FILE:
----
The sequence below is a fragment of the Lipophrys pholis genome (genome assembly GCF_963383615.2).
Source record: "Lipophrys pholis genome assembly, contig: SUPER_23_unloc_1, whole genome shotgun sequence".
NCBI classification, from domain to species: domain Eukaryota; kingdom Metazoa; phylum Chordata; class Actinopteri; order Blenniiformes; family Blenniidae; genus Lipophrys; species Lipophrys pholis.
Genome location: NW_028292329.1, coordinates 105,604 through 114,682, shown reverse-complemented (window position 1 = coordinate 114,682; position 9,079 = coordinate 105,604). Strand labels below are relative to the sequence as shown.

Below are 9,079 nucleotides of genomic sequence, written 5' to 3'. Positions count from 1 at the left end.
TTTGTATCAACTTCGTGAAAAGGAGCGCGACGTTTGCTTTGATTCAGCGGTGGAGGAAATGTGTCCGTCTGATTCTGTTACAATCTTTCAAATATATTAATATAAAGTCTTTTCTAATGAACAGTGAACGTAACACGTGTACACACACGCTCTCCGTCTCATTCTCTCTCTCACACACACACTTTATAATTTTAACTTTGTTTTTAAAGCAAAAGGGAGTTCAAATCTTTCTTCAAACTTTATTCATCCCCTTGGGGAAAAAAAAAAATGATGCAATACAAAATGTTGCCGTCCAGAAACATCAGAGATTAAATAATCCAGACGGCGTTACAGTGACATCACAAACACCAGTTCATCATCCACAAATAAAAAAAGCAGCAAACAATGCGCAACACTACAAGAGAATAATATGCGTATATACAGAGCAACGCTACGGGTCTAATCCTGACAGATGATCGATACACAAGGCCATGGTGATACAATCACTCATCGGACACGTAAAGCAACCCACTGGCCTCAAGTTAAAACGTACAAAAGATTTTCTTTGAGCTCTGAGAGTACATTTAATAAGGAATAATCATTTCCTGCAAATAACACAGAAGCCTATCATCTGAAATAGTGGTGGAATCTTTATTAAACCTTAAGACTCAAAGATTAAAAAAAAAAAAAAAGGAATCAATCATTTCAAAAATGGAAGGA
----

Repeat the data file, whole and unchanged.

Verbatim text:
The sequence below is a fragment of the Lipophrys pholis genome (genome assembly GCF_963383615.2).
Source record: "Lipophrys pholis genome assembly, contig: SUPER_23_unloc_1, whole genome shotgun sequence".
NCBI classification, from domain to species: domain Eukaryota; kingdom Metazoa; phylum Chordata; class Actinopteri; order Blenniiformes; family Blenniidae; genus Lipophrys; species Lipophrys pholis.
Genome location: NW_028292329.1, coordinates 105,604 through 114,682, shown reverse-complemented (window position 1 = coordinate 114,682; position 9,079 = coordinate 105,604). Strand labels below are relative to the sequence as shown.

Below are 9,079 nucleotides of genomic sequence, written 5' to 3'. Positions count from 1 at the left end.
TTTGTATCAACTTCGTGAAAAGGAGCGCGACGTTTGCTTTGATTCAGCGGTGGAGGAAATGTGTCCGTCTGATTCTGTTACAATCTTTCAAATATATTAATATAAAGTCTTTTCTAATGAACAGTGAACGTAACACGTGTACACACACGCTCTCCGTCTCATTCTCTCTCTCACACACACACTTTATAATTTTAACTTTGTTTTTAAAGCAAAAGGGAGTTCAAATCTTTCTTCAAACTTTATTCATCCCCTTGGGGAAAAAAAAAAATGATGCAATACAAAATGTTGCCGTCCAGAAACATCAGAGATTAAATAATCCAGACGGCGTTACAGTGACATCACAAACACCAGTTCATCATCCACAAATAAAAAAAGCAGCAAACAATGCGCAACACTACAAGAGAATAATATGCGTATATACAGAGCAACGCTACGGGTCTAATCCTGACAGATGATCGATACACAAGGCCATGGTGATACAATCACTCATCGGACACGTAAAGCAACCCACTGGCCTCAAGTTAAAACGTACAAAAGATTTTCTTTGAGCTCTGAGAGTACATTTAATAAGGAATAATCATTTCCTGCAAATAACACAGAAGCCTATCATCTGAAATAGTGGTGGAATCTTTATTAAACCTTAAGACTCAAAGATTAAAAAAAAAAAAAAAGGAATCAATCATTTCAAAAATGGAAGGA